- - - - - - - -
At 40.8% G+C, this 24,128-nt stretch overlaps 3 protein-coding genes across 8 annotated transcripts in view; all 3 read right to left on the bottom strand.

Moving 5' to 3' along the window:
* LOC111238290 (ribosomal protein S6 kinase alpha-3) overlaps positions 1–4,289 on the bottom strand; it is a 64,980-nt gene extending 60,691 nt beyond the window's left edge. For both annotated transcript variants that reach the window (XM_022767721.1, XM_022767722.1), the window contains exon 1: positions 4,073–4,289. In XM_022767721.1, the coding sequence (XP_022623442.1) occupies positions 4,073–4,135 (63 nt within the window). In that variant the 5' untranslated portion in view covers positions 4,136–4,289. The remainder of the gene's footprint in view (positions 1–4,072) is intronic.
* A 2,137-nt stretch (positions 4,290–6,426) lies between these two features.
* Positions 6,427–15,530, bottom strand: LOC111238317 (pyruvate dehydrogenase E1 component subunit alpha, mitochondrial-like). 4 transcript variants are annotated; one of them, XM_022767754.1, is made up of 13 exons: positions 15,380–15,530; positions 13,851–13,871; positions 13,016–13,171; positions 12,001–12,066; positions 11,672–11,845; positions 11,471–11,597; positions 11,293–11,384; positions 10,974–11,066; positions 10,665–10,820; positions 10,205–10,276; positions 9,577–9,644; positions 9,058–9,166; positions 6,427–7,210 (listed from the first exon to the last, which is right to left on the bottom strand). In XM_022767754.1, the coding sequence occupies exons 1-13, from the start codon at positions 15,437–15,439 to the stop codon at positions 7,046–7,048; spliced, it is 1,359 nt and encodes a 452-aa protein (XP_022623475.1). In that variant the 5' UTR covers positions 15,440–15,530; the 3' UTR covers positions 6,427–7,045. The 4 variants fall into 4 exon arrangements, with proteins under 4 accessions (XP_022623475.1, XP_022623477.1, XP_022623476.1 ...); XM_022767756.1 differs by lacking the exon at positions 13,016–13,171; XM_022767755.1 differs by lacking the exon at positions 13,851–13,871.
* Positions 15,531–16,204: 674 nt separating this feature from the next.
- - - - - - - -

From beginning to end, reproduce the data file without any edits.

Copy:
At 40.8% G+C, this 24,128-nt stretch overlaps 3 protein-coding genes across 8 annotated transcripts in view; all 3 read right to left on the bottom strand.

Moving 5' to 3' along the window:
* LOC111238290 (ribosomal protein S6 kinase alpha-3) overlaps positions 1–4,289 on the bottom strand; it is a 64,980-nt gene extending 60,691 nt beyond the window's left edge. For both annotated transcript variants that reach the window (XM_022767721.1, XM_022767722.1), the window contains exon 1: positions 4,073–4,289. In XM_022767721.1, the coding sequence (XP_022623442.1) occupies positions 4,073–4,135 (63 nt within the window). In that variant the 5' untranslated portion in view covers positions 4,136–4,289. The remainder of the gene's footprint in view (positions 1–4,072) is intronic.
* A 2,137-nt stretch (positions 4,290–6,426) lies between these two features.
* Positions 6,427–15,530, bottom strand: LOC111238317 (pyruvate dehydrogenase E1 component subunit alpha, mitochondrial-like). 4 transcript variants are annotated; one of them, XM_022767754.1, is made up of 13 exons: positions 15,380–15,530; positions 13,851–13,871; positions 13,016–13,171; positions 12,001–12,066; positions 11,672–11,845; positions 11,471–11,597; positions 11,293–11,384; positions 10,974–11,066; positions 10,665–10,820; positions 10,205–10,276; positions 9,577–9,644; positions 9,058–9,166; positions 6,427–7,210 (listed from the first exon to the last, which is right to left on the bottom strand). In XM_022767754.1, the coding sequence occupies exons 1-13, from the start codon at positions 15,437–15,439 to the stop codon at positions 7,046–7,048; spliced, it is 1,359 nt and encodes a 452-aa protein (XP_022623475.1). In that variant the 5' UTR covers positions 15,440–15,530; the 3' UTR covers positions 6,427–7,045. The 4 variants fall into 4 exon arrangements, with proteins under 4 accessions (XP_022623475.1, XP_022623477.1, XP_022623476.1 ...); XM_022767756.1 differs by lacking the exon at positions 13,016–13,171; XM_022767755.1 differs by lacking the exon at positions 13,851–13,871.
* Positions 15,531–16,204: 674 nt separating this feature from the next.